This was also problematic as although the data would ultimately be discrete-one sample could not identify with more than one DNA species- our inputs were once again too vast. Every additional input on K-Nearest Neighbors increases the number of dimensions needed to measure distance. The dataset had a whopping 286 unique strands to analyze, and since all the strands needed to be analyzed in tandem for each sample, it would not be ideal to use only one strand at a time for each classifier.

Code Implementation

This unfortunate property we’ve been struggling with is known colloquially as the Curse of Dimensionality, where high numbers of dimensions create even more axes for neighboring points to be measured. If these points cannot be found adequately in every dimension, K-Nearest Neighbors will not function properly.

Random Forest Classifier

Ultimately, we found that Random Forest Classification was the most appropriate model to use. Random Forest Classification is an extension of Decision Tree Classifiers which create tree diagrams that branch from possible decisions to ultimately reach a conclusion. Having too many branches lead to overfitting, where the model is too specific to our dataset, and too little branches lead to underfitting, where the model is too general to apply to any dataset.

Given how many dimensions he had to to work with, simply using a Decision Tree with many leaves could lead to this, but, Random Forest Classifier accounts for this by taking the majority results of multiple trees. Despite initially testing with forests (or models) using 100 trees, we found the best values from just two trees (n_estimators=2), likely due to the sheer amount of leaves each tree would have. This finally led us to an accuracy score of .71457.

Code Implementation

It became clear that the Curse of Dimensionality was proving to be quite real, and making it difficult to approach our challenge, much less improve our strategies.

If Ryan Wood and his team were able to draw important conclusions by simplifying parts of their data, we could likely do the same. With some help from our professor, we successfully reverse-engineered Wood’s compression process and extracted the most relevant information from the original data, without actually changing it.

Data Reconstruction and Principal Component Analysis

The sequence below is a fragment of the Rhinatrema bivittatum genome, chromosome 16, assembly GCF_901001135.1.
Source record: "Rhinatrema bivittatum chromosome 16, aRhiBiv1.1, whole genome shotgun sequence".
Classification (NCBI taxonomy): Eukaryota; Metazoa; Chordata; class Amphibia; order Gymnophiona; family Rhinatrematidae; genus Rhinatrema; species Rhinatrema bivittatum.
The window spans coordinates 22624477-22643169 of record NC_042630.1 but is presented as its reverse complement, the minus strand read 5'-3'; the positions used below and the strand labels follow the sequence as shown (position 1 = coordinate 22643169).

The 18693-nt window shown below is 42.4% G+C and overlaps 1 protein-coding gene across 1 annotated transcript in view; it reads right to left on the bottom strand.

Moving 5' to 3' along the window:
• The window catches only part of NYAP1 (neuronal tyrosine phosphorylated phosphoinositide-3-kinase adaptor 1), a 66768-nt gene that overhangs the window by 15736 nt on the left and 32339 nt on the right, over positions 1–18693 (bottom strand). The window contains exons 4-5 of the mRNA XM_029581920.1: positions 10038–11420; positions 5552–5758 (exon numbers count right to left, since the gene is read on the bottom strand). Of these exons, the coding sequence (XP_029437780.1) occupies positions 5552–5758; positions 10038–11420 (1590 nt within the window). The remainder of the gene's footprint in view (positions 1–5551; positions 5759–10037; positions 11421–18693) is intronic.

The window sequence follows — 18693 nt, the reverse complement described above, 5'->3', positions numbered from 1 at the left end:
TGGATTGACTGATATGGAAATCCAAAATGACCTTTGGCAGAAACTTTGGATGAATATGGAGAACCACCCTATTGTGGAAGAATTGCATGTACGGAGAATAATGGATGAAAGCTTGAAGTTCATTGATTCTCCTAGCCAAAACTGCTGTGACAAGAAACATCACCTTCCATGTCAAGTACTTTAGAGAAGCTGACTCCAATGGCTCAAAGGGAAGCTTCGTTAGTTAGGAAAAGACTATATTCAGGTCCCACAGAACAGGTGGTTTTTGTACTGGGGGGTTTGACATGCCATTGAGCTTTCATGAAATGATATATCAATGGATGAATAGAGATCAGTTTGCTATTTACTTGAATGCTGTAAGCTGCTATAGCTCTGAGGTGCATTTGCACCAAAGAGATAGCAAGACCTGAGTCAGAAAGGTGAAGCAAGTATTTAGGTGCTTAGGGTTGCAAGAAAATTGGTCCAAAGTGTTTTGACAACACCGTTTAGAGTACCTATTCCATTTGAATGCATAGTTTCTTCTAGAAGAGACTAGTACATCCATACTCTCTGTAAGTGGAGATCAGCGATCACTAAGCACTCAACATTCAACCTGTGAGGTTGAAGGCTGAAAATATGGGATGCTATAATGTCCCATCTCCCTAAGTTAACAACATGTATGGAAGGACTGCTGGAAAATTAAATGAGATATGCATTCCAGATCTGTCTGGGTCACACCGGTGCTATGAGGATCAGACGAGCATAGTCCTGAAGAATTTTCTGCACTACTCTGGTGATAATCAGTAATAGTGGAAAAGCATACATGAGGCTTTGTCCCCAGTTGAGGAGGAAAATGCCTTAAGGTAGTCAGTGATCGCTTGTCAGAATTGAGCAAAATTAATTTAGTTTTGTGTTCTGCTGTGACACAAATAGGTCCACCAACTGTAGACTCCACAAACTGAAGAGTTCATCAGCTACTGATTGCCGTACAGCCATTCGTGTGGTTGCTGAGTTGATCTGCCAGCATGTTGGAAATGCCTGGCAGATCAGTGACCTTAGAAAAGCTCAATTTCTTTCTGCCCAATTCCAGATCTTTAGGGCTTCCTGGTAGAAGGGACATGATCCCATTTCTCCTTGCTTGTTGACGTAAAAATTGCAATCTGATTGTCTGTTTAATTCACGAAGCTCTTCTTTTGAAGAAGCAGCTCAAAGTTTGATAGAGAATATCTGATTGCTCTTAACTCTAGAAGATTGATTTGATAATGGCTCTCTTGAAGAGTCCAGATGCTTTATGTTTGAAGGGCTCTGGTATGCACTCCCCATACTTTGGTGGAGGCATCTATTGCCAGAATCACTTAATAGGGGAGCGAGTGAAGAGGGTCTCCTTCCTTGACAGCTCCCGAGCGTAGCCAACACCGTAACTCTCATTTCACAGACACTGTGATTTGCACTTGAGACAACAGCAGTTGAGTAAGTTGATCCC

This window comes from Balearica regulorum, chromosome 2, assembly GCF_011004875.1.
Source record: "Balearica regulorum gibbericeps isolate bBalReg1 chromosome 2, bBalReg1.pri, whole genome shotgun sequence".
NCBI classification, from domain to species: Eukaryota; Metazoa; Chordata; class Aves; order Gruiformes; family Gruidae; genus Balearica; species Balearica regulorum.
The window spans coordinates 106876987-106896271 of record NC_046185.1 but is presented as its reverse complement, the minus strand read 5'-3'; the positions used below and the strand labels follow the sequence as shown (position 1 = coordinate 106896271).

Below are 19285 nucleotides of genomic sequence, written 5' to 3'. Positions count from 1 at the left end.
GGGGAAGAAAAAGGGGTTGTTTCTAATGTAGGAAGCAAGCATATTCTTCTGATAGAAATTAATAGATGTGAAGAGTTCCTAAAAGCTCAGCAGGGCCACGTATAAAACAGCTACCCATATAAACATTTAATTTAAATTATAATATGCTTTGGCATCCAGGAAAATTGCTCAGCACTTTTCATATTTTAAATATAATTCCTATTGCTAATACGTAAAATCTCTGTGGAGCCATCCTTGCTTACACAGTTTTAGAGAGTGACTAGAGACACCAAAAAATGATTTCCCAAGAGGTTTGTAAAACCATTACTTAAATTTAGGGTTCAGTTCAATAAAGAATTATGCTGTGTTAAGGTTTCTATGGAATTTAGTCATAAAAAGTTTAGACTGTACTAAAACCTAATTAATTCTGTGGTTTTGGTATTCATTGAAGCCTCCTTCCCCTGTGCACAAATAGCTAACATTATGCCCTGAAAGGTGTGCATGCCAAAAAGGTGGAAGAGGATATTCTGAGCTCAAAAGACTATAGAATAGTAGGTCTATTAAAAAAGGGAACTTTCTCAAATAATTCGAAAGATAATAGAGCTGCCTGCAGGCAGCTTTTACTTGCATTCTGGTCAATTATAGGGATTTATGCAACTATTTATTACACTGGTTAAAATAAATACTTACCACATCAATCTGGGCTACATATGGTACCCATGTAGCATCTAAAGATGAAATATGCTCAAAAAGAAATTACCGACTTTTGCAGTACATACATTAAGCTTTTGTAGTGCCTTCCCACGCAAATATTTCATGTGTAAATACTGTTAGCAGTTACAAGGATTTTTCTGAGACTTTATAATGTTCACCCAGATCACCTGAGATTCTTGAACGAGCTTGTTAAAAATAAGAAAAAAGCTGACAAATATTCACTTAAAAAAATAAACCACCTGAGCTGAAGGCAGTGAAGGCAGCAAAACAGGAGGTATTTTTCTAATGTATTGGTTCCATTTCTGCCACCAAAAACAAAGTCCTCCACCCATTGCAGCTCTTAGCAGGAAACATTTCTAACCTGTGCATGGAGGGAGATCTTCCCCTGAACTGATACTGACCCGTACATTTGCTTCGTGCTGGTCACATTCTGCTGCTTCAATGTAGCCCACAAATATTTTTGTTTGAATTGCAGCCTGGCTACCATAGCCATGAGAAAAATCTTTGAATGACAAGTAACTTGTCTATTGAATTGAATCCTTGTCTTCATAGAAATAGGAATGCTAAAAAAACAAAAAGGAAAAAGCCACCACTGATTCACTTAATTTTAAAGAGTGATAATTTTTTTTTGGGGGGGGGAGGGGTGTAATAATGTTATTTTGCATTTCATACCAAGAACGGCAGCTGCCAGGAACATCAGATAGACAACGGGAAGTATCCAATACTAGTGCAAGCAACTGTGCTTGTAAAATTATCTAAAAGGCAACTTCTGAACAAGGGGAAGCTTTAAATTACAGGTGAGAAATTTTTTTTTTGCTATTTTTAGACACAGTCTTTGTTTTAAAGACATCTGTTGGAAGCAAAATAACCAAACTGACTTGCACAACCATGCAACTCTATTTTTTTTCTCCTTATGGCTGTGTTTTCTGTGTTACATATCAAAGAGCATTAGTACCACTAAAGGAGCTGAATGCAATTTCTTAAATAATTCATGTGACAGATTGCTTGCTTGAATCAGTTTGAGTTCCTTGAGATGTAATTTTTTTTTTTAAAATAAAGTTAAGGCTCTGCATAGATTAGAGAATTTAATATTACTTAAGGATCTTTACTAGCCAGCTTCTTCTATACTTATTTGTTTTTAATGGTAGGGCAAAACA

If just putting in our raw dataset was too much, yet no details could be omitted, we had to change the way we interpreted our data.

First, we decided to retrieve the more precise data from Wood’s experiment. While the challenge was to work with the lossy data, none of the rule prohibited reverse engineering, and since we worked with the lossy data anyway to approximate the original instead of using another file, it didn’t feel like cheating.

In the original study, bias values were subtracted to simplify the data. After dropping duplicates values, the biases were found once more by applying a multinomial distribution to each combination column.

Duplicate Dropping
Multinomial Distribution Formula
Formula Implementation
Output snippet of biases

These biases were subtracted from the original data measurements, and divided by 10k in the experiment. So we added them back and re-scaled the data. The original paper also notes that each sample took a different number of trials to reproduce. With this in mind, the more trials needed to reach a sample, the less variance its measurements has. The quantity of trials was estimated using the Greatest Common Denominator (GCD) of the measurement errors for each sample.

To visualize our data, we used Principal Component Analysis (PCA). Principal Component Analysis works by capturing maximum variance through a linear projection map. Maximizing variance is important since it shows the most vital patterns in our data.

Since the map is only a projection of our data, we receive a small set of features based on our data points while still preserving its shape for proper analysis. None of the original data was actually changed.

PCA Implementation

While all the data points are important, having 20,000 samples each with 286 unique measurements creates over 5 million data points. It was integral that we minimized noise and maximized variance so that the data points we do utilize gave us the best predictions possible. Doing PCA helped illuminate the positive relationship between variance and GCD with graphs:

Low GCDs with High variance
High GCDs with Low variance

Finally, to calculate our score, the GCD most closely associated with each sample was applied to aid in its species prediction with an Extra Trees Classifier. It is similar to a Random Forests Classifier, but is better suited for points with low variance, since it uses random splits instead of best splits from a random subset. Our reduced dimensions also meant we could process many more trees (n_estimators = 300) in a reasonable amount of time.

This yielded much more accurate results, with an excellent accuracy score of .96932


Overall, when studying large datasets, it is important to understand when and how to extract the most crucial information to your task. Due the sheer size and complexity of our data, our team went from:

  • Misinterpreting data and applying unfit models
  • Grasping nature of data and applying a simple model
  • Getting more accurate measurements (despite being challenged to work with lossy ones)
  • Reducing data to its most essential parts
  • Applying reduction to a more fit model

Without pushing ourselves to truly address our task, we would have never have been able to test our skills, receive such high scores and break the Curse of Dimensionality.